Paul proclaimed the good news of the gospel wherever he traveled.  After someone would believe on Jesus for eternal life, Paul would then give them their next steps – providing both cautions and encouragements for how to live their new life in Christ.  However, these steps aren’t always easy to communicate, and many times these messages are hard to receive.  Making sure we give clear instruction and guidance, as well as being sure that the message is correctly understood, can take great effort on our part.  Paul was up front when he said that these actions were a labor for him. 

However, did you notice how Paul was able to press on in this important task?  As Paul labored and struggled in maturing others, he didn’t do this out of his own bull-headed effort.  Instead, he trusted that Jesus would provide His strength and that strength would work powerfully through him.  Paul knew that since God had given him this mission to develop and mature others, then God would provide him with the means and the strength to get through the struggles that would come.

Are there people in our lives that are worth the effort to strive and labor for their maturity?  You bet there are.  But we can’t just sit around and wish that they would mature or that someone else will help them along.  We need to be the ones to proclaim Jesus, and then be willing to both warn and teach those whom God has placed in our path.

Keep Pressing,
Ken 

Suffering for outsiders

Pain is both a motivator and a deterrent.  Physical, mental, emotional pain…it doesn’t matter the type, because pain is, well, a pain to deal with.  Usually, it’s the desire to avoid pain that leads to us promptly finishing a given task or ensuring that we do not do a particular task.  We don’t like pain, and we’re willing to go to great lengths to make sure we don’t experience it.

There are very few things in life we willingly suffer for.  Since our default is to avoid pain, it is a significant decision when we are willing to endure pain and suffering.  Even then, the only people we may willingly suffer for would be a family member or an incredibly close friend.  However, most everyone understands our motivations when we do choose to endure pain for those close to us.

But that’s where the gospel turns things upside down.  When we accept the truth of the good news – that Jesus loved us enough to die in our place – we see others differently.  After Paul became a believer, Jesus gave him the task of spreading the gospel message.  As he describes his calling to the Colossians, Paul mentions that he suffers…but notice who it is he’s suffering for.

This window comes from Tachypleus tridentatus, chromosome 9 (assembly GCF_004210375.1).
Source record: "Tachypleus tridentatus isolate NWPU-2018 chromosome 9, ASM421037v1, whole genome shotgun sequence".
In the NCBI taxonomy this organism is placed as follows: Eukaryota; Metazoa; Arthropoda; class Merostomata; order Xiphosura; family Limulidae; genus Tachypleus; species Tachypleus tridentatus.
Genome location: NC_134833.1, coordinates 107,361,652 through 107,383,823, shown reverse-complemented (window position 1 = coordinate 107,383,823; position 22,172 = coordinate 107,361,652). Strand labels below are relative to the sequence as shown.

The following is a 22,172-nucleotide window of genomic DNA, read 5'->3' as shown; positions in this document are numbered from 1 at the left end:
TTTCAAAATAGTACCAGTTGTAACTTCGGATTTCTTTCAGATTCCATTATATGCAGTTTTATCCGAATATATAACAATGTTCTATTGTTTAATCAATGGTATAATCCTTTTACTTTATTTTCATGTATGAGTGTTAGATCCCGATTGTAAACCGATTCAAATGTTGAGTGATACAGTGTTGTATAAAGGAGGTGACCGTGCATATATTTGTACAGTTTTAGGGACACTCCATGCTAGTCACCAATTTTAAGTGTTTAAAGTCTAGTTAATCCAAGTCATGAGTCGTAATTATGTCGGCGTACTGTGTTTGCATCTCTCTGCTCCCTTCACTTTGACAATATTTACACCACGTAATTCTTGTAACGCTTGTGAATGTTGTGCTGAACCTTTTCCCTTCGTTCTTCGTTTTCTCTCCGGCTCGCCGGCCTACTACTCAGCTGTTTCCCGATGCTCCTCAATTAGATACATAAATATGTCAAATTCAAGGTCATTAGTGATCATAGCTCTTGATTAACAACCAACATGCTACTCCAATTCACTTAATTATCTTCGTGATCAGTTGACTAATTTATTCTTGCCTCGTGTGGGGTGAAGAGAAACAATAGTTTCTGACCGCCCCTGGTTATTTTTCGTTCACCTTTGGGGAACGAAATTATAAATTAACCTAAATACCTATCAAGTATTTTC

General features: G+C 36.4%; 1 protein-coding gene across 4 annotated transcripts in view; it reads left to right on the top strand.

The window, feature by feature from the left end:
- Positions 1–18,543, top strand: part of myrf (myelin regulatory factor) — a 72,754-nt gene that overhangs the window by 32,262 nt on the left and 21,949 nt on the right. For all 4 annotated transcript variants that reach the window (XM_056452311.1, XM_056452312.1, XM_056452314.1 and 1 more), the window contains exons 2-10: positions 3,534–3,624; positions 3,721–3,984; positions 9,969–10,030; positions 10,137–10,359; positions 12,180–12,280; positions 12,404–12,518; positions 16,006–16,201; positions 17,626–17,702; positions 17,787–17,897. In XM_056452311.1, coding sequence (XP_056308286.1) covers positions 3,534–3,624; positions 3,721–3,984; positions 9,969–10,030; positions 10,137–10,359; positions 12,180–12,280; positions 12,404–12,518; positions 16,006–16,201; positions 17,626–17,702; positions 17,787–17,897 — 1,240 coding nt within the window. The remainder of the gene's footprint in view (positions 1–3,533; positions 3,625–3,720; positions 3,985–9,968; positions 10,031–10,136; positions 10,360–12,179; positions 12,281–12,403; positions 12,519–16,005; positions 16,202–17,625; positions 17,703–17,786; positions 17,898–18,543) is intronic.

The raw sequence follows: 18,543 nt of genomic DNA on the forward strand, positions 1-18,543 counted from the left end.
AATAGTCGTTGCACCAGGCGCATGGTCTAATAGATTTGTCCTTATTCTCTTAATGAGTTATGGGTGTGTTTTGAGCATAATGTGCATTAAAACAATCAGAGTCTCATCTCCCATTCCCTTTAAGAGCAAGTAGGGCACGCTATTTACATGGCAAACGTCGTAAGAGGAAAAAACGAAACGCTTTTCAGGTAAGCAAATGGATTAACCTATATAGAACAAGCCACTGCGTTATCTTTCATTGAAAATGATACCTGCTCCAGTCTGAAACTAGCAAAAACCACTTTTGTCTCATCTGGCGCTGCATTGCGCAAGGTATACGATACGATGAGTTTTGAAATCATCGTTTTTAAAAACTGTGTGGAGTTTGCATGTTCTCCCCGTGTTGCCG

Colossians 1:23-27
This gospel has been proclaimed in all creation under heaven, and I Paul, have become a minister of it.

Now I rejoice in my sufferings for you, and I am completing in my flesh what is lacking in Christ’s afflictions for His body, that is, the church.  I have become its minister, according to God’s administration that was given to me for you, to make God’s message fully known, the mystery hidden for ages and generations but now revealed to His saints.

God wanted to make known to those among the Gentiles the glorious wealth of this mystery, which is Christ in you, the hope of glory.

Since the implications of Christ’s death and resurrection was a mystery hidden for ages and generations, no one fully understood it.  Even the disciples had to have Jesus explain it to them.  This means that everyone else would have trouble grasping this mystery, also.  As the gospel message was explained and spread throughout the world, some people “got it”; they understood and believed, and yet some people didn’t. 

It’s amazing to think that Paul was willing to suffer for something that the outsider Gentiles didn’t understand.  In fact, some of them would never understand.  They would fight against the message and the person delivering it.  On several occasions, they even attempted to “kill the messenger”.

However, because the message was so big and so important, Paul was willing to take the chance that he would suffer for it.  In fact, he did suffer a lot of pain.  But he also found joy in his pain – because he knew that he was doing the job God gave him to do.

Looking a Paul’s example, each of us should pause and ask the question –

Am I willing to suffer in order to do the job God gave me to do…even if everyone doesn’t understand the gospel message or my motivation to share it?

Keep Pressing,
Ken